Maremman crostini

Maremman crostini

Crostini maremmani

20 crostini
Emiko Davies; Lauren Bamford

Crostini are always present in a classic Tuscan antipasto and they come in many shapes and forms, but the classic toppings (and the most popular) are the crostini di fegatini (which you find closer to Florence and are also called crostini neri, crostini toscani, ‘black crostini’ and ‘Tuscan crostini’) and crostini Maremmani, which are a Maremman relative of the Florentine ones.

While the classic crostini di fegatini are topped with a smooth pâté of chicken liver, the topping for Maremman crostini is essentially a ragu, a mixture of minced (ground) beef and chicken liver, with the addition of anchovies and capers for some punchy savouriness. It’s an excellent antipasto for a large party or gathering, as the topping can be prepared in advance. And for those who aren’t keen on the richness of the pure chicken liver in classic crostini toscani, this is a delicious alternative.

Crostini are great as finger food, so use small, easy-to-hold, easy-to-bite slices of bread. Serve them on a large platter along with some slices of prosciutto and wedges of pecorino cheese for antipasto.


Quantity Ingredient
1 baguette or similar, cut into 1 cm slices
4-5 capers
1 brown onion, finely chopped
1 carrot, finely chopped
1/2 celery stalk, finely chopped
2 tablespoons extra-virgin olive oil
200g minced beef
150g chicken livers, whole
2 anchovy fillets, either preserved in oil or cleaned salt-packed ones
1 tablespoon tomato paste
160ml dry white wine


  1. Dry out the slices of baguette in a low oven until crisp but not coloured. Set aside.
  2. If using salt-packed capers, first rinse off any excess salt under running water, then place the capers in a bowl full of fresh water and let them soak for 15 minutes. If using capers in brine, simply drain and pat dry.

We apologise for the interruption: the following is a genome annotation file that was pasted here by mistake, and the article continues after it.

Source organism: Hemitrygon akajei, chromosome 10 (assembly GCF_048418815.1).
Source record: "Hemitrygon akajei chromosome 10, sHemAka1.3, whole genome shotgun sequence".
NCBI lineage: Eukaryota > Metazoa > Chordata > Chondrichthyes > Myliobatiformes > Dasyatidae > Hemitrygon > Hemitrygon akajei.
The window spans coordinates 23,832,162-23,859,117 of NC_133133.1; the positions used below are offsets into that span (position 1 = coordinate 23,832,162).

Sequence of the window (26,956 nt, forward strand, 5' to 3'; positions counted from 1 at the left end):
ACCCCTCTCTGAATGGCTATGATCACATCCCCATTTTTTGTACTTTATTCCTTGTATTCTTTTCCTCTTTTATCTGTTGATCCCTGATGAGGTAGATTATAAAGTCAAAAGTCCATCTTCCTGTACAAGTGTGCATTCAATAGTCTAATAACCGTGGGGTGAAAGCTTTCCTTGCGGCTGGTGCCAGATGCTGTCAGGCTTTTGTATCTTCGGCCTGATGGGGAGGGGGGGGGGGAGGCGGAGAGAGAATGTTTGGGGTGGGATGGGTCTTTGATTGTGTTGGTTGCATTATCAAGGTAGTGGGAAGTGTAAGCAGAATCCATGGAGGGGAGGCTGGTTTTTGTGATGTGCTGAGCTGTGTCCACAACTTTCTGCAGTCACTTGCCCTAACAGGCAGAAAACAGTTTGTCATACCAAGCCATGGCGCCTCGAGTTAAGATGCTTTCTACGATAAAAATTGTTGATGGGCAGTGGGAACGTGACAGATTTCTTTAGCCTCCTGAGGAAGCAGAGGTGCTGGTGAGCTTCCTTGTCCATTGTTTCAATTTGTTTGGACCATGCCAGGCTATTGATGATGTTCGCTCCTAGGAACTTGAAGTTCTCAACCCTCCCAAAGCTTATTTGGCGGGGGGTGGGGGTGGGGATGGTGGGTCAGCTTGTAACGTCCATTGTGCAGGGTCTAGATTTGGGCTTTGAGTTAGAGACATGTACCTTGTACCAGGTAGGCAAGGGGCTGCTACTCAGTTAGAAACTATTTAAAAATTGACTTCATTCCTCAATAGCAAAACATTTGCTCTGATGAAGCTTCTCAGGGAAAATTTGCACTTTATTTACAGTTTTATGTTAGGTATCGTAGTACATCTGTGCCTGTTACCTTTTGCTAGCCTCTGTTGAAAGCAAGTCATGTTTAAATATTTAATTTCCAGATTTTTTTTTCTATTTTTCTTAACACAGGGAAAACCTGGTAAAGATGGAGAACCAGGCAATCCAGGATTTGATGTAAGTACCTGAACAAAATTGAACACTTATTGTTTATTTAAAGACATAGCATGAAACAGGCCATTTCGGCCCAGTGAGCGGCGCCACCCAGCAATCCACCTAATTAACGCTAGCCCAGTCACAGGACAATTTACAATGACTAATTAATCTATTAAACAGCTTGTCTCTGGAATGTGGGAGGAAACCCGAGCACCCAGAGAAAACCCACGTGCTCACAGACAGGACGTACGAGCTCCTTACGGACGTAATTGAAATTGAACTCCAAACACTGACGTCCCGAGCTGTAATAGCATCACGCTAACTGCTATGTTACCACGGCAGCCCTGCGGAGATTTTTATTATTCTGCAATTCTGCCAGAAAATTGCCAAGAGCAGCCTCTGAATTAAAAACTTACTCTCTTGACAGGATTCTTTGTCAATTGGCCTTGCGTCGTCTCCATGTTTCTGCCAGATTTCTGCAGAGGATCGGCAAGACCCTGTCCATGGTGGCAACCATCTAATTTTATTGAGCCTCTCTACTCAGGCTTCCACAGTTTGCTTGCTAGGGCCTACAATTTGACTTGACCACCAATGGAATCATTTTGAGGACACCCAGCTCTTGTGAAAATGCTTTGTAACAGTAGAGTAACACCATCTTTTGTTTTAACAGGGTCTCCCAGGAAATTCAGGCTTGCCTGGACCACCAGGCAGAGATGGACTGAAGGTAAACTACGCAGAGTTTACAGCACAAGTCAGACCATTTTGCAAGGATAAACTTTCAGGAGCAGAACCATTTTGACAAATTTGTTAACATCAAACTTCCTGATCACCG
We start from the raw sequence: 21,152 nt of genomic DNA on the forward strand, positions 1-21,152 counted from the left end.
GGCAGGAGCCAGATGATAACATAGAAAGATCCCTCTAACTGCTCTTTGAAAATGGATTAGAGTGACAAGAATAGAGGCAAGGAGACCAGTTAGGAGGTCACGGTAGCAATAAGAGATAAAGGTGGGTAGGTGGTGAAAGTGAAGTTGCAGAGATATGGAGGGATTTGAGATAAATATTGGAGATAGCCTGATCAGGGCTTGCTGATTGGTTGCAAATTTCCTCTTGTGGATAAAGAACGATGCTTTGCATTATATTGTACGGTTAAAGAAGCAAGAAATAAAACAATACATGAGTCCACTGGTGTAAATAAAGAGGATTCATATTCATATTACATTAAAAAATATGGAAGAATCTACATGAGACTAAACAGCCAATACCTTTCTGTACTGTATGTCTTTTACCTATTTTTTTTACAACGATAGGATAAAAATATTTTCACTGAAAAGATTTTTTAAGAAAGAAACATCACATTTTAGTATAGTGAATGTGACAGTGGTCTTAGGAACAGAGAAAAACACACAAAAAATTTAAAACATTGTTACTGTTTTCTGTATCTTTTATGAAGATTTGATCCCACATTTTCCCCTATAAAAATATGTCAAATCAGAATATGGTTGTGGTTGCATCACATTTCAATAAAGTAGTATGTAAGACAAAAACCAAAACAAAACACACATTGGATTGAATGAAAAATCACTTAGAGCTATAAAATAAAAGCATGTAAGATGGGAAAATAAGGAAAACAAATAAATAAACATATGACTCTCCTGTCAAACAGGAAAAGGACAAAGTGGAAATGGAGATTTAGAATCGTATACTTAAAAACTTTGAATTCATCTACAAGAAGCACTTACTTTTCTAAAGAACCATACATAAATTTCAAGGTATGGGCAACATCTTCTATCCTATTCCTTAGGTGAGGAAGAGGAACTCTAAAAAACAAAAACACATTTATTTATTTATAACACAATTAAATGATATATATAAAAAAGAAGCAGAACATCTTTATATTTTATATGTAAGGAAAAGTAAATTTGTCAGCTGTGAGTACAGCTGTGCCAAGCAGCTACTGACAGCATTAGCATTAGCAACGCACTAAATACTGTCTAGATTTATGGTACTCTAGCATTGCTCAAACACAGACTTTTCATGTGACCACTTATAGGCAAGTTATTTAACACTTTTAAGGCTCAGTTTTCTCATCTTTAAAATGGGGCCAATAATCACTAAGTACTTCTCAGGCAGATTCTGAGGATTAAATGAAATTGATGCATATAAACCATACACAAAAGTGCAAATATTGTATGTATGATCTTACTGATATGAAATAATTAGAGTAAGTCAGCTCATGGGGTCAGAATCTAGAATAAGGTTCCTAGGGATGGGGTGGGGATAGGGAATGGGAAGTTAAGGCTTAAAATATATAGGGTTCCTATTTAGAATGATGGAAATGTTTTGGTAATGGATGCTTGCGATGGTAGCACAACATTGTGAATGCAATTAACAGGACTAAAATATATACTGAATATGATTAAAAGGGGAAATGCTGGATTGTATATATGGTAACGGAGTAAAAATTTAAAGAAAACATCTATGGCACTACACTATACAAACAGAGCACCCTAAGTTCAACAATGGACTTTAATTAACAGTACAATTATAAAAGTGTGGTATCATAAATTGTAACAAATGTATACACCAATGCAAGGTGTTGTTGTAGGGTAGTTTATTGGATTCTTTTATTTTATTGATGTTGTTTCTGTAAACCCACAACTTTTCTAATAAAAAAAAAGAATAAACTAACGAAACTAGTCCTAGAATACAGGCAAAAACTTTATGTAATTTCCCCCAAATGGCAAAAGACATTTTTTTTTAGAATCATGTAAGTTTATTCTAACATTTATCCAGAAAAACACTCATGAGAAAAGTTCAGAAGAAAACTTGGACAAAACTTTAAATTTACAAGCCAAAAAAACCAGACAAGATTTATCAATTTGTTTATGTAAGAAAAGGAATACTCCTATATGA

3. Put the finely chopped onion, carrot and celery in a wide frying pan with the olive oil and a pinch of salt and cook over low heat, stirring occasionally, for about 10 minutes or until the vegetables have softened. Add the beef, chicken livers, anchovies and capers and cook, stirring, over medium heat until the meat and livers are browned, about 5–10 minutes.
  4. Once browned, transfer the pieces of liver to a large chopping board.
  5. Add the tomato paste to the pan and cook for 1 minute, stirring to incorporate it, then pour over the wine. Let the wine cook down until the mixture is almost dry, about 7 minutes.
  6. In the meantime, with a sharp knife or mezzaluna, chop the livers finely. You can go as rustic as you like and leave them roughly chopped, or if you prefer a smoother topping, you can put them straight into a food processor and pulse until you have a thick paste. Return the livers back to the pan.
  7. Add enough water to cover the ragu, about 750 ml, and bring to a simmer. Then turn down to low heat and cook for 40 minutes, topping with water as necessary. After about 30 minutes, check for seasoning and add salt and pepper as necessary.
  8. Place the warm ragu on top of the dried baguette slices and serve as antipasto.


  • The ragu can be made in advance. When you need it, reheat with about 60 ml of water and bring back to a simmer before topping the crostini.
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